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Anita Cservenka, Ph.D.

There is no doubt we are experiencing some of the greatest challenges we have ever faced in our lifetimes as a result of the COVID-19 pandemic. As a psychologist who has researched addiction for more than a decade, I am especially concerned about the virus’s effects on substance use rates and the health disparities that are created and exacerbated by the pandemic. Recent studies suggest a multitude of ways that COVID-19 and alcohol use are intertwined, and I’d like to focus on four ways that the combination of the two creates an especially concerning the situation.

First, several countries saw a jump in alcohol sales at the time of COVID-19 lockdown and multiple recent reports across the globe suggest that the stress and isolation tied to lockdowns, loss of employment, caring for children and family members at home, and lack of social interaction may significantly increase alcohol use rates. For example, early data suggests that women may be particularly vulnerable to distress-induced alcohol use, while another study found that just one week after lockdown, alcohol consumption increased among college students at one Midwestern university. Since we know that alcohol affects multiple organ systems and that hazardous drinking increases risk for traffic accidents, unsafe sex, and alcohol use disorder, it’s more critical than ever for public health officials to educate their communities about the negative consequences of excessive drinking.

Second, a recent publication suggests that alcohol use may actually increase risk for contracting COVID-19, as heavy alcohol users’ lungs are more susceptible to viral infection. Thus, individuals diagnosed with an alcohol use disorder may be disproportionately infected and impacted by the virus. This leads me to a third area of concern, which is that individuals with an alcohol use disorder who acquire COVID-19 may be more likely to experience complications from the virus due to the combined effect of both alcohol and viral infection on organ functioning. Furthermore, COVID-19 poses an additional risk to patients with alcohol use disorder who already have multiple co-occurring health conditions and are thus immunocompromised.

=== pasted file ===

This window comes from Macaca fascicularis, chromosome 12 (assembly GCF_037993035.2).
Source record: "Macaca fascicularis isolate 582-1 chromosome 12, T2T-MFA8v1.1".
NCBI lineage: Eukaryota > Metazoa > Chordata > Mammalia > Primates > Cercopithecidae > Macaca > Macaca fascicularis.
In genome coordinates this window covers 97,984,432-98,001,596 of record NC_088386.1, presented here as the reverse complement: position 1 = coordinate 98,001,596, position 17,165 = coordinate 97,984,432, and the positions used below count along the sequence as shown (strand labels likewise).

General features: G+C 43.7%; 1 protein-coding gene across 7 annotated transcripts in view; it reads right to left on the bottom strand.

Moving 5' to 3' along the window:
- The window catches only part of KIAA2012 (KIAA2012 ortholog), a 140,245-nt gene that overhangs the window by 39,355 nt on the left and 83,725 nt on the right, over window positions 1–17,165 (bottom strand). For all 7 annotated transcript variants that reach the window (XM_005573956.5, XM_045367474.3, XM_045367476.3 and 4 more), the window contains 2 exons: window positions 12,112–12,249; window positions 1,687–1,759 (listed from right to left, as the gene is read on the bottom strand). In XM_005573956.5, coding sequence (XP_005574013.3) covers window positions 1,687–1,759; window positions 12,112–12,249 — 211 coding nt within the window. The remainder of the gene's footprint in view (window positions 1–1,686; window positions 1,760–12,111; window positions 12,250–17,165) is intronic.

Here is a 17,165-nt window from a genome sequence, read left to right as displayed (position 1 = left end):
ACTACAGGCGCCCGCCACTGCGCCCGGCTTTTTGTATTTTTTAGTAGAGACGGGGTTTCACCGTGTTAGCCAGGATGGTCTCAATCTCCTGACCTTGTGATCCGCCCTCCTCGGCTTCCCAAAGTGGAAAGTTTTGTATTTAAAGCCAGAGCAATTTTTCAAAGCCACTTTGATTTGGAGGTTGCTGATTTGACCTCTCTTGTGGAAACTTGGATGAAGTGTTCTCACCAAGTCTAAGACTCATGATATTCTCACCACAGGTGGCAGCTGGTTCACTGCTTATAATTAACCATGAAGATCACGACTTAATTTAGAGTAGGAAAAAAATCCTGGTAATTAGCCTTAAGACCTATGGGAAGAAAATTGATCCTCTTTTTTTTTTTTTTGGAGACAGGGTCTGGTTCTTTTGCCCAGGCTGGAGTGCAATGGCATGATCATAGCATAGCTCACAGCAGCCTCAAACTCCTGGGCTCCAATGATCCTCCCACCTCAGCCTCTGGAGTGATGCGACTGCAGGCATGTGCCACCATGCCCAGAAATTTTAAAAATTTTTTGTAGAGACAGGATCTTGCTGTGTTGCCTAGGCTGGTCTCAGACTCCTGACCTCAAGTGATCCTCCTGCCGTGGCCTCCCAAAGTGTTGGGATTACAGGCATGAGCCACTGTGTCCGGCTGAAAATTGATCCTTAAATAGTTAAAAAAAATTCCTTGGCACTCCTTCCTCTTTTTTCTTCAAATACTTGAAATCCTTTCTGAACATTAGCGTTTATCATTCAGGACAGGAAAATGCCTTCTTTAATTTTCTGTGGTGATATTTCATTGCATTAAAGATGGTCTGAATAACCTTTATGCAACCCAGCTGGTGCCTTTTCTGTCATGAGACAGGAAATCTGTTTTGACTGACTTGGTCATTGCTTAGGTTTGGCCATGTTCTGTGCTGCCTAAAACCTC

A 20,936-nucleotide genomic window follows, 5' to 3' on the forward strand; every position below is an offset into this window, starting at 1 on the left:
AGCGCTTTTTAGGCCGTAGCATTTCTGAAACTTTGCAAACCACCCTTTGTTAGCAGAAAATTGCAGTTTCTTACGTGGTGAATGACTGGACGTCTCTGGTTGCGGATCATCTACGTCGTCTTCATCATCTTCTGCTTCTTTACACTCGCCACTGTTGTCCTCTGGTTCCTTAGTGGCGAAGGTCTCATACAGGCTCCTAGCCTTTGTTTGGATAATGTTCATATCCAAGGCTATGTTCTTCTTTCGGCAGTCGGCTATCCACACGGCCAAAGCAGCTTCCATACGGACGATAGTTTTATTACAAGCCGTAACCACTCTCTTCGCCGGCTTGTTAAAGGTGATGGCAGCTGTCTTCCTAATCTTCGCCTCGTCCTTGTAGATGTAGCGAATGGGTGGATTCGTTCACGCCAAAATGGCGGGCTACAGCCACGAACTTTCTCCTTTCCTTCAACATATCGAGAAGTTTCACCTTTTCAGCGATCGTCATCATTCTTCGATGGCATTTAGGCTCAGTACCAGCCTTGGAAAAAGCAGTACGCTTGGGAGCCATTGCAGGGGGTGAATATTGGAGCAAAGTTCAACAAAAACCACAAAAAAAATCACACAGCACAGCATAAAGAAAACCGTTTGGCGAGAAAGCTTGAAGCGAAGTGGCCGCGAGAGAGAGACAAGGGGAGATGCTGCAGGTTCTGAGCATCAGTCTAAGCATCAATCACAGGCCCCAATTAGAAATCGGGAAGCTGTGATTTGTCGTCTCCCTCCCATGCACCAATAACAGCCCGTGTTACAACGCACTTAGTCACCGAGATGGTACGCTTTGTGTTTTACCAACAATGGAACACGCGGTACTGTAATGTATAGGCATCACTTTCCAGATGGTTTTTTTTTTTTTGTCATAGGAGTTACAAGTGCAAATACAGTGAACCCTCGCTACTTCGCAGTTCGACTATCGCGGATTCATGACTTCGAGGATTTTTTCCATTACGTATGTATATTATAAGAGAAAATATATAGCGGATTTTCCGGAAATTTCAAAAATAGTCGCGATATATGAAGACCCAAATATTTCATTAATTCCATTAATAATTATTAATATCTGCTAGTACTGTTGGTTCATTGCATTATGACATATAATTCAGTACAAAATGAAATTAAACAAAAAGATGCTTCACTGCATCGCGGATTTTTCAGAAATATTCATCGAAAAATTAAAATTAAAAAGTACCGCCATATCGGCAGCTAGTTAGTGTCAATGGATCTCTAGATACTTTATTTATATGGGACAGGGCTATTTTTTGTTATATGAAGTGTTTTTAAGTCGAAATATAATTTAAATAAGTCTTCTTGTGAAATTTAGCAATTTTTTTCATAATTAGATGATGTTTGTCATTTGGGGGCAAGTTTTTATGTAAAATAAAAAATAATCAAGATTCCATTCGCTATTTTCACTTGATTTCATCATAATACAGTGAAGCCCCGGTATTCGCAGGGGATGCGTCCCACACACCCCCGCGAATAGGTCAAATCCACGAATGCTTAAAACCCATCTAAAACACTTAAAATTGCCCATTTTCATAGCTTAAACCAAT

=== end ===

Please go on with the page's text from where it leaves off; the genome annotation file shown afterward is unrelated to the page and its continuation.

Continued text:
Finally, one of the most significant ways COVID-19 is positioned to create and exacerbate health disparities is by reducing access to treatment for individuals with an alcohol use disorder. Both medication-based and therapy-based treatment, including support groups like Alcoholics Anonymous, may become challenging to access during coronavirus-induced shutdowns.

According to providers at two Central Oregon addiction treatment and counseling facilities, the pandemic is already impacting patients with alcohol use disorder in the region.

Prof. Kathy Biles, who teaches in OSU-Cascades’ counseling program, spoke with directors Karen Ludwig from New Priorities and Monika Castaneda from Best Care, who said counselors and recovery mentors are working hard to stay connected with clients via phone calls and Zoom meetings.

“While outpatient and individual counseling programs changed to telehealth, support meetings, such as AA, have had to close their meeting doors, or go online,” Biles said. “Looking at the listings for twelve-step and other support meetings, only about one-quarter of the daily meetings are taking place online via Zoom.”

Cancellation of meetings or lack of available technology to attend online meetings has left many patients without access to physicians, counselors, and support groups, which can increase the likelihood of relapse to alcohol use, especially when the stress of the pandemic may further heighten vulnerability for using alcohol as a coping mechanism.

It is clear that the multifold effects of COVID-19 on alcohol use, health disparities, and treatment access are complex and deserve heightened attention due to the increased risk for negative health outcomes during the pandemic. The public must be informed of the long-term impacts of hazardous drinking on individual and community health, and treatment providers should be supported in the critical work they do to maintain care for clients when faced with increasingly complex challenges.

Anita Cservenka, Ph.D., is an assistant professor at Oregon State University's School of Psychological Science in Corvallis. 

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